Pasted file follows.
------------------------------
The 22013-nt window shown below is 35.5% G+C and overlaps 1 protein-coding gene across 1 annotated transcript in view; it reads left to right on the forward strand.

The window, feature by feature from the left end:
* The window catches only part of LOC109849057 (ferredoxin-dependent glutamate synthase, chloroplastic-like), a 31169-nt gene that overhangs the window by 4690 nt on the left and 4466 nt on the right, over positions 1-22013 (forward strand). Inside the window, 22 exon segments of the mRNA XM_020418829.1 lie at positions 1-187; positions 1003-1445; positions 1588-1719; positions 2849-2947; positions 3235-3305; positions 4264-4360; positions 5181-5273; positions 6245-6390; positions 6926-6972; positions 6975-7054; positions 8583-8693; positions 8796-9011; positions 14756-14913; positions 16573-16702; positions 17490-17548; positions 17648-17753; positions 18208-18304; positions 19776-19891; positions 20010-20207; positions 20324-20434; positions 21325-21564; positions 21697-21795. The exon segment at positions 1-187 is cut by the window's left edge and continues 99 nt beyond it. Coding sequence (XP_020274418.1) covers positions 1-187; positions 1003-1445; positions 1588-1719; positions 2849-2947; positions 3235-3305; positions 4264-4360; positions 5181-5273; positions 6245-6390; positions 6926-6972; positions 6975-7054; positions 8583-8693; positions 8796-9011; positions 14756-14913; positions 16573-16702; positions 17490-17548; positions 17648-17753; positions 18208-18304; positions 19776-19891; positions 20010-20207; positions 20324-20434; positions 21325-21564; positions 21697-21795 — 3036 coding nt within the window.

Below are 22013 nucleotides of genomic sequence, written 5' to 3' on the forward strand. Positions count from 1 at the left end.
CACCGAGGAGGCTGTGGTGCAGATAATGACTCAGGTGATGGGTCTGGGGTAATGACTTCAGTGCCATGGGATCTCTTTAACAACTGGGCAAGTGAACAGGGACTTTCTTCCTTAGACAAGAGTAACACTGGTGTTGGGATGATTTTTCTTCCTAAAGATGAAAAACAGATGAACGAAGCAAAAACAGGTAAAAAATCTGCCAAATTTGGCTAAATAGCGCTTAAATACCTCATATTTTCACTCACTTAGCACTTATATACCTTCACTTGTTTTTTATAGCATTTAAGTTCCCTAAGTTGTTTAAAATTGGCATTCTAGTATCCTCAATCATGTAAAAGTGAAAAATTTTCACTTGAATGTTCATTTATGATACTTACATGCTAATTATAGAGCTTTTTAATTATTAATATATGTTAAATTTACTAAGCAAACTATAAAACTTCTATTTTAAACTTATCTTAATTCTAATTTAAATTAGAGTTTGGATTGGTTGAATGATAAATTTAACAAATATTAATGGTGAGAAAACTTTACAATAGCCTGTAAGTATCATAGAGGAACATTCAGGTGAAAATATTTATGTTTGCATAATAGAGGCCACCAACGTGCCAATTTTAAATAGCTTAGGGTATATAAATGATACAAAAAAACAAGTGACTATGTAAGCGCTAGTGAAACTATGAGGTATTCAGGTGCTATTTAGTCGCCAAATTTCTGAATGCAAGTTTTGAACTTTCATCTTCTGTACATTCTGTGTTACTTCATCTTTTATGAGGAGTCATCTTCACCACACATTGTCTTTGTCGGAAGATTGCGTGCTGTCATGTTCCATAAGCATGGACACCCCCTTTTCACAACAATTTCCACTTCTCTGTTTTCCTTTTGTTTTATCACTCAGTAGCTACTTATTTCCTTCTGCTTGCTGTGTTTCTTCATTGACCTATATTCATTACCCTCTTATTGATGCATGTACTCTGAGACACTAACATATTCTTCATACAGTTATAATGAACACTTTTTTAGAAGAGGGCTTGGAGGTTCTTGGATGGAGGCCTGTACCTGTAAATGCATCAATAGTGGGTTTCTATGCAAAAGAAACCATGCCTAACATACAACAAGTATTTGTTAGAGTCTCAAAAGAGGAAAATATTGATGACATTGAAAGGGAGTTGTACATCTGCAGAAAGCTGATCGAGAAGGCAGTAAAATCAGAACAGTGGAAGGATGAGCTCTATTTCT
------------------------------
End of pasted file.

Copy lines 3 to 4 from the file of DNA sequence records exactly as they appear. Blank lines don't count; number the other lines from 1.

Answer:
* The window catches only part of LOC109849057 (ferredoxin-dependent glutamate synthase, chloroplastic-like), a 31169-nt gene that overhangs the window by 4690 nt on the left and 4466 nt on the right, over positions 1-22013 (forward strand). Inside the window, 22 exon segments of the mRNA XM_020418829.1 lie at positions 1-187; positions 1003-1445; positions 1588-1719; positions 2849-2947; positions 3235-3305; positions 4264-4360; positions 5181-5273; positions 6245-6390; positions 6926-6972; positions 6975-7054; positions 8583-8693; positions 8796-9011; positions 14756-14913; positions 16573-16702; positions 17490-17548; positions 17648-17753; positions 18208-18304; positions 19776-19891; positions 20010-20207; positions 20324-20434; positions 21325-21564; positions 21697-21795. The exon segment at positions 1-187 is cut by the window's left edge and continues 99 nt beyond it. Coding sequence (XP_020274418.1) covers positions 1-187; positions 1003-1445; positions 1588-1719; positions 2849-2947; positions 3235-3305; positions 4264-4360; positions 5181-5273; positions 6245-6390; positions 6926-6972; positions 6975-7054; positions 8583-8693; positions 8796-9011; positions 14756-14913; positions 16573-16702; positions 17490-17548; positions 17648-17753; positions 18208-18304; positions 19776-19891; positions 20010-20207; positions 20324-20434; positions 21325-21564; positions 21697-21795 — 3036 coding nt within the window.

Below are 22013 nucleotides of genomic sequence, written 5' to 3' on the forward strand. Positions count from 1 at the left end.